Planting a Future for Monarchs
August 26, 2015
Pollinator gardens provide refuge for many pollinator species including bumble bees, honey bees, monarchs and other native butterflies.
Photo by Courtney Celley/USFWS.
Monarchs need places to rest, refuel and breed, like this wild onion plant. Photo by Joanna Gilkeson/USFWS.
Midwest Regional Director Tom Melius helps a preschooler plant milkweed as part of the St. Louis Milkweed for Monarchs program. Photo by Georgia Parham/USFWS.
The St. Louis City Hall Milkweeds for Monarchs butterfly garden, including butterfly weed and purple cone flowers for pollinators. Photo courtesy of the City of St. Louis.
Clocking in at up to 3,000 miles from start to finish, the monarch butterfly’s annual fall migration is one of the longest wildlife journeys in the world. During this time, monarchs fly anywhere from 50 to 250 miles a day from their summer breeding habitats in the U.S. and Canada, to their winter sanctuary in Mexico. To successfully cross the finish line, monarchs need places to rest and recharge along the lengthy trek. But friendly stopping points have decreased, hurting the butterfly’s population. As monarch numbers have dwindled, the public has taken notice and, in some places, started taking action.
“We know that as much as nature needs people; people need nature - even more so in an urban environment,” says Mayor Francis Slay of St. Louis, Missouri. “Our Milkweeds for Monarchs project aims to help people experience biodiversity where they live, work, learn and play. In turn, we hope people will enjoy benefits of connecting with nature, such as improved health and well-being, reduced stress and anxiety, and enhanced educational outcomes.”
For St. Louis, the movement to restore monarchs represents something much bigger - a movement to conserve all that comes with this beautiful butterfly: habitat, prairie flowers, healthy pollinator populations and thriving urban communities. St. Louis saw that monarch restoration could benefit the public.
Milkweeds for Monarchs: The St. Louis Butterfly Project is one city’s efforts to help re-create native habitat by building urban butterfly gardens that also offer places for residents to enjoy nature. On Earth Day 2014, Mayor Slay committed to planting 50 monarch gardens, and he challenged the community to plant an additional 200 monarch gardens to commemorate the city’s 250th birthday last year. The city is tracking newly created gardens on a map, which shows more than 160 registered monarch gardens in St. Louis.
Tallgrass prairie and its plentiful wildflowers once covered a vast stretch of the American Midwest for miles upon miles. It was home to many well-known species including bison, prairie-chicken, prairie dogs, grassland birds and the monarch butterfly. Now, though, a scant less than 4 percent of original prairie habitat remains.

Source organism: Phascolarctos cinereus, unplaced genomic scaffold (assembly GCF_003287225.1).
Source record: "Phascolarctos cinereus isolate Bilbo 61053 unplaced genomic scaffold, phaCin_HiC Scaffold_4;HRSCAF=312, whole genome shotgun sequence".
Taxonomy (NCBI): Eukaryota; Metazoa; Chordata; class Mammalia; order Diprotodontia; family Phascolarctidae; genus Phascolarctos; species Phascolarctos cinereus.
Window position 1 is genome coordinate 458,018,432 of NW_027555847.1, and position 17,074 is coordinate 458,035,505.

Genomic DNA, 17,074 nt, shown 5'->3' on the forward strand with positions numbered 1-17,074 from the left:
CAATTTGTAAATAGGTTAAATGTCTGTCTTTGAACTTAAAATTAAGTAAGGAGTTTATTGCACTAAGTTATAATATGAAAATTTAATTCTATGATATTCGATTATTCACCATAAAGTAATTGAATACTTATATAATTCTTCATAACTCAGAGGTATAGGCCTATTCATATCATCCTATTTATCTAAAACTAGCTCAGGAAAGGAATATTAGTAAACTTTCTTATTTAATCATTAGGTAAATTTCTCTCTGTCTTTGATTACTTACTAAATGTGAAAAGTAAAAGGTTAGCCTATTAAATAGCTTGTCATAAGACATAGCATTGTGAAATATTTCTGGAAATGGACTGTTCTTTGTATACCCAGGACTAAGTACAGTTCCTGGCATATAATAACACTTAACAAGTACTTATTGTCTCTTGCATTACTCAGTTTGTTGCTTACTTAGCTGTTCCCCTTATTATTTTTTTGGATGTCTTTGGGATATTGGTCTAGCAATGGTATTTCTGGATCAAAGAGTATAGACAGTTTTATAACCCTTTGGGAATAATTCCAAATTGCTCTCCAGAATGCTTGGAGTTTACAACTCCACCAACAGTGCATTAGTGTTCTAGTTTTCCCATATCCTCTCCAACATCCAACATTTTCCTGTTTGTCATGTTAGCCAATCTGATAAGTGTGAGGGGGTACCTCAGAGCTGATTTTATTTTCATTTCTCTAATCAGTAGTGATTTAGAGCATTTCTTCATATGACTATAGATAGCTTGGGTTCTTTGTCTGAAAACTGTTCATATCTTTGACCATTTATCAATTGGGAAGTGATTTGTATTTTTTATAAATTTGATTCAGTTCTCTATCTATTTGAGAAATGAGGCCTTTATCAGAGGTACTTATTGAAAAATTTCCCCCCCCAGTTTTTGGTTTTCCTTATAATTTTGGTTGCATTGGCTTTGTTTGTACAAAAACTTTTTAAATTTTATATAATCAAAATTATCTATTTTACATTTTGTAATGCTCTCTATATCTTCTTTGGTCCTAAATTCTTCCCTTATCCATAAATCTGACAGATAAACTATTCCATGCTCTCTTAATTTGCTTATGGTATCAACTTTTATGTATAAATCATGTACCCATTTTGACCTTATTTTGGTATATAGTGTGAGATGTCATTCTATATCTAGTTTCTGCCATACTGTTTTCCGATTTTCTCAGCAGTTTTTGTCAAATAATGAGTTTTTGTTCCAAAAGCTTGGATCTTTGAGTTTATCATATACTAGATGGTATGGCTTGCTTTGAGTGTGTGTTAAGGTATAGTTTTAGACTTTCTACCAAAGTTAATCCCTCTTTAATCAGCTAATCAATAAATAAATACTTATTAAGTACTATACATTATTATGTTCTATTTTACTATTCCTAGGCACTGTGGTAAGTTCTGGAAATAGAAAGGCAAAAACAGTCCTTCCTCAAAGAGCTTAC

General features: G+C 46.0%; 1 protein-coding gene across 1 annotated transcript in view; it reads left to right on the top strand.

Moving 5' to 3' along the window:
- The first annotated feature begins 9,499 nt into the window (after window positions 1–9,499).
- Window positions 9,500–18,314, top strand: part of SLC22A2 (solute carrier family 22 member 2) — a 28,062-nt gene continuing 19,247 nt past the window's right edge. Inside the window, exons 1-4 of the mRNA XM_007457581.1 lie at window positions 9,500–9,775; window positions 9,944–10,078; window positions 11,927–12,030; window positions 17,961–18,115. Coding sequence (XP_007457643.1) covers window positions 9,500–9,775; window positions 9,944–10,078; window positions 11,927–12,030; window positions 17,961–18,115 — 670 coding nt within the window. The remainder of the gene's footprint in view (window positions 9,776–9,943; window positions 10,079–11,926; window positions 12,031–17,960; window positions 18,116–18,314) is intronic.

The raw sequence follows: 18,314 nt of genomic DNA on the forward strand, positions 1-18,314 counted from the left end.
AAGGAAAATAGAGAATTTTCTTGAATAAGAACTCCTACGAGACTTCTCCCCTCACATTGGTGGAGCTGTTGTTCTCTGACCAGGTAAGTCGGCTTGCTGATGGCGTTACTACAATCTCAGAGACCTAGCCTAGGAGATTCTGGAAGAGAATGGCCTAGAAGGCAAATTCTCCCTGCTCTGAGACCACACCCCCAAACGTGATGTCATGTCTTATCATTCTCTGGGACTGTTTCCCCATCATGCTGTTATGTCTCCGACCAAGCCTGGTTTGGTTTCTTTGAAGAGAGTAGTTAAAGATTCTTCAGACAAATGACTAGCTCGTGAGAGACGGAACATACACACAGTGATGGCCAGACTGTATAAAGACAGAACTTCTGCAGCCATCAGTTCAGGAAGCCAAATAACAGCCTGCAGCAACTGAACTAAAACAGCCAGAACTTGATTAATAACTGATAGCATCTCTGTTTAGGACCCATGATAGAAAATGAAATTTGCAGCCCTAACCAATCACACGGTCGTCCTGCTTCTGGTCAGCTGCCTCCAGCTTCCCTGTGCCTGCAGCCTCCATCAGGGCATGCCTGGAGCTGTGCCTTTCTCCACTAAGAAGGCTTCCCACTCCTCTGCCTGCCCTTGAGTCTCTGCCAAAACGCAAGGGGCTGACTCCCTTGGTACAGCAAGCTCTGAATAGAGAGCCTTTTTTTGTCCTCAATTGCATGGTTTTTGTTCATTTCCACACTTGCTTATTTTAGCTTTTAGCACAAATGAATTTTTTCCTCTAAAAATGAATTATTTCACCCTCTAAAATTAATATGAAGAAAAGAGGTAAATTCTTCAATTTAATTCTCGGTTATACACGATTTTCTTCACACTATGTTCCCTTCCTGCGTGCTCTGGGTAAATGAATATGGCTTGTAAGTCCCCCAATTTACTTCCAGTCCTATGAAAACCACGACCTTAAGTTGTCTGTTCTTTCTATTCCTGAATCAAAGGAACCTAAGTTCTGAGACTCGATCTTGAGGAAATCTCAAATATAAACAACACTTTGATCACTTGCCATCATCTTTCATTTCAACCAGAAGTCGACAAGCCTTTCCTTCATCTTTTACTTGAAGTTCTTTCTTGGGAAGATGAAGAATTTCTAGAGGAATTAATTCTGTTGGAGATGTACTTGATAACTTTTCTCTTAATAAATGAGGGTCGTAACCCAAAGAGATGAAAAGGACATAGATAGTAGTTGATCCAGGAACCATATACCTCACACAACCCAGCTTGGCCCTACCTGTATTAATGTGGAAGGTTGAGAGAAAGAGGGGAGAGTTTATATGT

To transform this geographically large migration corridor into pockets of pollinator and prairie habitat, the Service is supporting St. Louis and other local efforts, one garden at a time. In June, Service Midwest Regional Director Tom Melius and Mayor Slay joined conservation partners and the Eastern Tallgrass Prairie Landscape Conservation Cooperative (LCC) to announce a joint $80,000 grant from the Service and the LCC in support of the St. Louis Milkweeds for Monarchs program.
The $80,000 grant has enabled the St. Louis Milkweeds for Monarchs program to expand into schools and neighborhoods, as well as hire a part-time coordinator and host a monarch intern, Elizabeth Ward. “It’s a terrific partnership that the city has with the U.S. Fish and Wildlife Service and the LCC. This grant really helped the city build capacity for the program, and position it to monitor the impact of our gardens on butterflies and the wellbeing of the community,” Ward said. With the help of the grant, researchers from the Missouri Botanical Garden, the St. Louis Zoo, and the University of Missouri - St. Louis will evaluate 30 existing monarch gardens and seven urban prairie patches for both environmental and socioeconomic outcomes. This research is intended to inform cities across the nation about how to improve monarch habitat and urban conservation efforts.
With St. Louis taking the initiative to provide an urban oasis for monarchs and pollinators in a community-driven way in the middle of their migration path, it wasn’t long before other metropolitan areas took notice. “We have been contacted by various cities across the nation who have reached out and want to do similar things and empower their own communities. I think a lot of people have seen positive things in Milkweeds for Monarchs and people want an initiative like this in their own area. We’re excited to get this attention and help lead by example,” said Catherine Werner, Director of Sustainability for St. Louis, who oversees the Milkweeds for Monarchs program.
Mayor Slay and the city have taken a groundbreaking approach to helping restore monarch populations. In time, Milkweeds for Monarchs: The St. Louis Butterfly Project will be one piece of a larger urban monarch initiative along the monarch’s migration route, roughly represented by the I-35 corridor, to help support pollinators, benefiting people who live, work and recreate across the nation.
Lead Milkweeds for Monarchs Partners Include:
- City of St. Louis and the Mayor’s Office
- Eastern Tallgrass Prairie Landscape Conservation Cooperative
- Missouri Botanical Garden
- Missouri Department of Conservation
- Missouri Prairie Foundation
- Monarch Watch
- St. Louis Zoo
- U.S. Fish and Wildlife Service - Two Rivers National Wildlife Refuge
- University of Missouri - St. Louis
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